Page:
Joan Lawrence



Forty-six years of Resurrection memories - in no particular order! 

 
Coming to Resurrection - my first "adult" church - in my cranberry, wide-wale corduroy maternity dress - and a hat! . . . . having, the next February, Amy, the only new or young baby at the church at the time, and finding instant grandparents - especially at the Chat and Chow mornings, when women could bring a sewing or other project to work on and a bag lunch, and spend the morning chatting and . . . well, you get it. I was grateful that so many women thought that it was great fun to hold and feed the baby.
 
A few years later, the Tuesday group became a quilting group and we made three quilts: one of squares made by individuals and put together by the group, which we gave to Father and Jeannette Shackell when they left the parish, another for Father Eric and Norma Yoeman when they left, and one of just colorful squares that we raffled off.  The Shackells eventually returned their quilt, with thanks, when they moved to a very small space; we raffled it too and Miriam Englar won it . . . very appropriate.
 
Meetings and receptions in the Fireside Room which was on the east side of the sanctuary and enclosed the pillars which are still there, and which used the door now used as the "front door" of the sanctuary.  The kitchen was what is now the nursery!  And we produced many great meals there . . . . there was a square dance in the sanctuary, complete with bales of hay and live music.  The floor was just cement at this time, and we sat on very uncomfortable but very portable folding chairs for services. We had no extra money to spare, but Father Shackell insisted that we come and said that "You can't give when you're empty, but in time you will fill up and spill over."  We had a great time.
 
Tuesday mornings at Hilltop House, which at the time was in the parking lot just on the opposite side of where the fence is now. The moms of preschoolers took turns babysitting and the others had three whole hours of time alone!  It was fun and affordable and we got to know the moms and their kids.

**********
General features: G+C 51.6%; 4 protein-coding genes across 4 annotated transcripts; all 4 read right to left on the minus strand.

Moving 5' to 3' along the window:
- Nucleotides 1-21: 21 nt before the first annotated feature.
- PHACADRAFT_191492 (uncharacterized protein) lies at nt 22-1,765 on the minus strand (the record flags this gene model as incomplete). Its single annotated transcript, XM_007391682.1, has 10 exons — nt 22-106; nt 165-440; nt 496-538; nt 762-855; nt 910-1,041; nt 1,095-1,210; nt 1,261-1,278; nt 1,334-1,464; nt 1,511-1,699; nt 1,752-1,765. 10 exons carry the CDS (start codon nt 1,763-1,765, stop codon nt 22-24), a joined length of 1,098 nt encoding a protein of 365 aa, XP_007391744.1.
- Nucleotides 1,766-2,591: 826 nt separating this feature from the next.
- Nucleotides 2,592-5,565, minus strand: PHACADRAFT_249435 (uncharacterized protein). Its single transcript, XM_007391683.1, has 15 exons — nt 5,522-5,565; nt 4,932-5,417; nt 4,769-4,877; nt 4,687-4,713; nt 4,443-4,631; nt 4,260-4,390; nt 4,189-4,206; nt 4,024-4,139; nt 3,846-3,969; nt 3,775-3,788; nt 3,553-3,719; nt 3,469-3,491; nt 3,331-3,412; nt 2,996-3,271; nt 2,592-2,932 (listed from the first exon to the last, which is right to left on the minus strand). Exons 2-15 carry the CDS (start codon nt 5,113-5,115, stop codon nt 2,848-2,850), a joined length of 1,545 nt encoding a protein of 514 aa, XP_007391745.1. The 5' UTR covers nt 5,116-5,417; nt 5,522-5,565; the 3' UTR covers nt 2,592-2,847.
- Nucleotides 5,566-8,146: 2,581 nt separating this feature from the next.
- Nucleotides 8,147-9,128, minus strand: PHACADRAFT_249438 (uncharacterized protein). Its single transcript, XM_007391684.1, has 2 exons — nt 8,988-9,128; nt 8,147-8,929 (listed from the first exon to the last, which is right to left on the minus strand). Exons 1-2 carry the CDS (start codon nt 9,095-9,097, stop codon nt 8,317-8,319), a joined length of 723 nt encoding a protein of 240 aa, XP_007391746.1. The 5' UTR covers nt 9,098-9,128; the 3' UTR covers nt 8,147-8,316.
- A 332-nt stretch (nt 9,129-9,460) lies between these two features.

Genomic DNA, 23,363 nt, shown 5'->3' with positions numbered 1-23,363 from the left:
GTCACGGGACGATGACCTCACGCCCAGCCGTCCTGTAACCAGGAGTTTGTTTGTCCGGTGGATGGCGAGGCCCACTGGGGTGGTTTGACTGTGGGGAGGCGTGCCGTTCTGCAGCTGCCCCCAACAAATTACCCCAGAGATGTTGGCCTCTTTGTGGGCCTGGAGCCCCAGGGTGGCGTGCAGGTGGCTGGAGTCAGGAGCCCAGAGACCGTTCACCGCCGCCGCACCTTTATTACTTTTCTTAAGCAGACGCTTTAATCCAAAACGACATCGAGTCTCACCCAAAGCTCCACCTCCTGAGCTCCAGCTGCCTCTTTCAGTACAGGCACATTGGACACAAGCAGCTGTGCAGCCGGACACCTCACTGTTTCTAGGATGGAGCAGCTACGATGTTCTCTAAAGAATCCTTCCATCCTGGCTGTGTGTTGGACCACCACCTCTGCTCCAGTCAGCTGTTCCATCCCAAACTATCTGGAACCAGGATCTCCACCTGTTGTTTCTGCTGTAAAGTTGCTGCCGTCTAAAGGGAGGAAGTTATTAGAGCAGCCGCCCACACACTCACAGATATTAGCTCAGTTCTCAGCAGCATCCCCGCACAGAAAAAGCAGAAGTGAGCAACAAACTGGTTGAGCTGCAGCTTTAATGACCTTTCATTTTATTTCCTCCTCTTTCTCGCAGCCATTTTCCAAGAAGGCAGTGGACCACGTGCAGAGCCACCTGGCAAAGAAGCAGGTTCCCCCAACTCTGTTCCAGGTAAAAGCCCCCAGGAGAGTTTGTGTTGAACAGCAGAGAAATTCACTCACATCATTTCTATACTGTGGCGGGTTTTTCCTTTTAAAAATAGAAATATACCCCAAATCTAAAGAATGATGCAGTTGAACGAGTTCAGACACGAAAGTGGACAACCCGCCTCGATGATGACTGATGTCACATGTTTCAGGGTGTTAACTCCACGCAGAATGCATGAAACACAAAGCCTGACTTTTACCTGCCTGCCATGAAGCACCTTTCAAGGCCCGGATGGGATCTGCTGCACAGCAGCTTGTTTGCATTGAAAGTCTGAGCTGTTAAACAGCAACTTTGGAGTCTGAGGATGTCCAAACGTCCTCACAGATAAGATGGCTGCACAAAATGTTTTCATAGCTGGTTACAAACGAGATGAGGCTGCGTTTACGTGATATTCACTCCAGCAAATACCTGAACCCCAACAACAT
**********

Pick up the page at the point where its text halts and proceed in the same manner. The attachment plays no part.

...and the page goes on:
Amy as a toddler starting to pick flowers from a bed that was just outside the sacristy, I saying the "if we pick up them other people can't enjoy them" speech, and Father Shackell saying that it was her church too, so go right ahead.  Father Shackell giving me lots of food for thought by saying that the job of the church was not to make people good, but to make them whole . . . . A whole new concept for me at the time.
 
The Christmas Eve when the organ and choir were in the choir loft, and the organist, who had put the music on the railing, hit it by accident, and sheet music wafted gently down into the congregation . . . .Father Atwood, wearing his black cassock, backing into a candle at the altar and catching his robe on fire (no harm done to person or church.) . . . . The time Bishop Pike came to visit us and somehow the opening music and service got off to such a jumbled start that someone (Bishop Pike? Father Shackell? the organist?) just announced that we should start over, and we did. . . .Maggie Cartwright, who brought from the choir music we didn't know we had in us, directing us in Brahms' "How Lovely Is Thy Dwelling Place" - once it was so magical that several of us were teary at the end. . . . The years we had live animals (chickens, a sheep, dogs) at the Christmas pageants - all behaved well except the recalcitrant sheep who didn't want to go up the step to the altar area.  Serious encouragement ensued. . . . The day Father Bruce sleuthed out that his grandfather was my high school math teacher. . . .And, the well, ONE of the best memories of all is the day after ordinations when Amy, who had just become a priest, and Charlie Jett who had just been ordained deacon, did the Sunday services.  Our hearts were full with love and pride!
 
Joan Lawrence